The point of interest for A's fans is the defensive falloff from Bobby Crosby to Marco Scutaro when Crosby was injured. Crosby's numbers for 2005 were among the top 10 defensive shortstops in the majors, while Scutaro's were the second-worst, ahead of only Derek Jeter.
Now keeping in mind that we have to take these defensive numbers with a healthy grain of salt, as Dave Cameron so eloquently explains at USS Mariner, it's a fun exercise to try to roughly quantify how much Crosby's injuries impacted the A's last year.
Scutaro made 229 outs at shortstop. If you replace his opportunities with Crosby's rate numbers, you'd get 257.4 outs. So replacing Crosby with Scutaro cost the A's about 28.4 outs on defense.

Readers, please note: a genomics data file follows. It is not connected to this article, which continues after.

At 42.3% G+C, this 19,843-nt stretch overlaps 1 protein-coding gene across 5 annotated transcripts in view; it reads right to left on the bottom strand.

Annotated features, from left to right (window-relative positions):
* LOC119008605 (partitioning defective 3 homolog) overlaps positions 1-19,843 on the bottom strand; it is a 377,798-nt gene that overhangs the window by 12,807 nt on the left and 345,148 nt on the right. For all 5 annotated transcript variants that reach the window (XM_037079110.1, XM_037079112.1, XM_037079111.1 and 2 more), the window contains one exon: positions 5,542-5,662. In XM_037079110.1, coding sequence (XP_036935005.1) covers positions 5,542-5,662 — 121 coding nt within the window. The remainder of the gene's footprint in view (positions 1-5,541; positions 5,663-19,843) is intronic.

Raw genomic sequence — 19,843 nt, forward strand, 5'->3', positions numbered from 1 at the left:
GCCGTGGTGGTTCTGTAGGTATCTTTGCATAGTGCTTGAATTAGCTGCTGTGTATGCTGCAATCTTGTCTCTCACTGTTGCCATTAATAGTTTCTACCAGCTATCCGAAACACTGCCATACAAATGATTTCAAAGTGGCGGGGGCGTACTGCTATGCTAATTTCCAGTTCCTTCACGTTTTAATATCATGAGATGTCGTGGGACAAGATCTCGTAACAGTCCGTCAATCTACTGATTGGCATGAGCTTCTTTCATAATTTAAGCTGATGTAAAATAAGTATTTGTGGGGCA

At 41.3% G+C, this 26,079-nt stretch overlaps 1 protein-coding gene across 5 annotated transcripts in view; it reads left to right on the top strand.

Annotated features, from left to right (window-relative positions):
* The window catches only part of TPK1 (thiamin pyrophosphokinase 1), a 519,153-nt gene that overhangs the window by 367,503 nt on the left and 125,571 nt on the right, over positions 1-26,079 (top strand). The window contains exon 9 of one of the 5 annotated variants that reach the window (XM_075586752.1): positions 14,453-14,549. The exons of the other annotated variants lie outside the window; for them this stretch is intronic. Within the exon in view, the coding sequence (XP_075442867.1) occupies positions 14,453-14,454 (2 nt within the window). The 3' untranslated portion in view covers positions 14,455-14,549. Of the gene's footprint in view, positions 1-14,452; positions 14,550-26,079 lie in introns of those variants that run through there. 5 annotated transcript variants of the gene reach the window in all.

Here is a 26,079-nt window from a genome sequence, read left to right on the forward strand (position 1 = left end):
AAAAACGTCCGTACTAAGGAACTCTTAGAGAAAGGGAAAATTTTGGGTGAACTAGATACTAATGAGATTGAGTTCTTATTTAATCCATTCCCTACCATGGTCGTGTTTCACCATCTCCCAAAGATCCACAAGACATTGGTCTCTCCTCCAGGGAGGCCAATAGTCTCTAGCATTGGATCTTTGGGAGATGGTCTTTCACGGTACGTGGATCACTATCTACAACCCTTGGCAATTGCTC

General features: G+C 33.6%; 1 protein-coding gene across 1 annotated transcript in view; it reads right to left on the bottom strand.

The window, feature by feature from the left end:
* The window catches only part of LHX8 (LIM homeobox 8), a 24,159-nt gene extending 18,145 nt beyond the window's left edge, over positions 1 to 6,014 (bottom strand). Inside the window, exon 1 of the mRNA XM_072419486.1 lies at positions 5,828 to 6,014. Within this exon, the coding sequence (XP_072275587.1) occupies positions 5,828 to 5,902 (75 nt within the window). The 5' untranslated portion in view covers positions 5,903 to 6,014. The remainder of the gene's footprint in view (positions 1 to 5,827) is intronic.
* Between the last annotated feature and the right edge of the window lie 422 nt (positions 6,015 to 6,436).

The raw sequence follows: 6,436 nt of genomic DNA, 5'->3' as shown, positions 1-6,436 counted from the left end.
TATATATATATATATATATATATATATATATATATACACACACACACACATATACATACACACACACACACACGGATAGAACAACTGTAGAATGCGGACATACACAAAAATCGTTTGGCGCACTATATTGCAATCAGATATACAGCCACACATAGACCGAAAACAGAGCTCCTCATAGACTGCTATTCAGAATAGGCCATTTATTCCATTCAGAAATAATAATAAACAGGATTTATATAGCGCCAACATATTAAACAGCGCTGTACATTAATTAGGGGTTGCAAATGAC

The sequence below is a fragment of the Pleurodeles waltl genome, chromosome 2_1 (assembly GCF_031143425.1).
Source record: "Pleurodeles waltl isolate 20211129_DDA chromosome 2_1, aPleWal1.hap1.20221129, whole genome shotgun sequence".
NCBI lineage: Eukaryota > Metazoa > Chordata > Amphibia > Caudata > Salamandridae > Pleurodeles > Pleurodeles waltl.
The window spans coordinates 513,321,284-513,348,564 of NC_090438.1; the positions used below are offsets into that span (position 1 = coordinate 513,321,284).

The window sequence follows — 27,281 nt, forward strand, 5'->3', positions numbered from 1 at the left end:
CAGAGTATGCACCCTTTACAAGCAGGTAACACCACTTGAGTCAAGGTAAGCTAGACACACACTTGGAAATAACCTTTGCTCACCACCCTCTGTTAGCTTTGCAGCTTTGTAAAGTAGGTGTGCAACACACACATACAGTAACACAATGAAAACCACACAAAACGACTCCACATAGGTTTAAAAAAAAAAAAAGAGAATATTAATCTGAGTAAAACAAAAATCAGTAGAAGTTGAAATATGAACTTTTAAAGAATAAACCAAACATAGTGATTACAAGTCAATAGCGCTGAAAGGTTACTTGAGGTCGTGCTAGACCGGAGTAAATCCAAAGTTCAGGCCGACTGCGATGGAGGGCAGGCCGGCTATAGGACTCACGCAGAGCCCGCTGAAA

How many runs is that? Using Chris Dial's run value per play at shortstop of .753, that means those extra outs costs the A's about 21.4 runs.
Using the rule of thumb that 10 runs is worth about one win, we can then estimate that Crosby's injuries cost the A's about two games in the standings, just on defense alone.
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On offense, Crosby had 50.8 Runs Created in 84 games (.605 RC/game), while Scutaro had 47.1 Runs Created in 118 games (.399 RC/game). That's a difference of .206 RC/game. If you give Crosby 162 games instead of 84, and subtract out Scutaro, you'd get an extra 16 runs.
Again, going by the 10 runs/win rule of thumb, the A's lost about a game and a half on offense from Crosby's injuries.
So in total, replacing Crosby with Scutaro for half the season cost the A's about three or four games in the standings. That's not enough to make up the seven games they missed the playoffs by, but judging by these (admittedly rough) numbers, it is roughly half the story.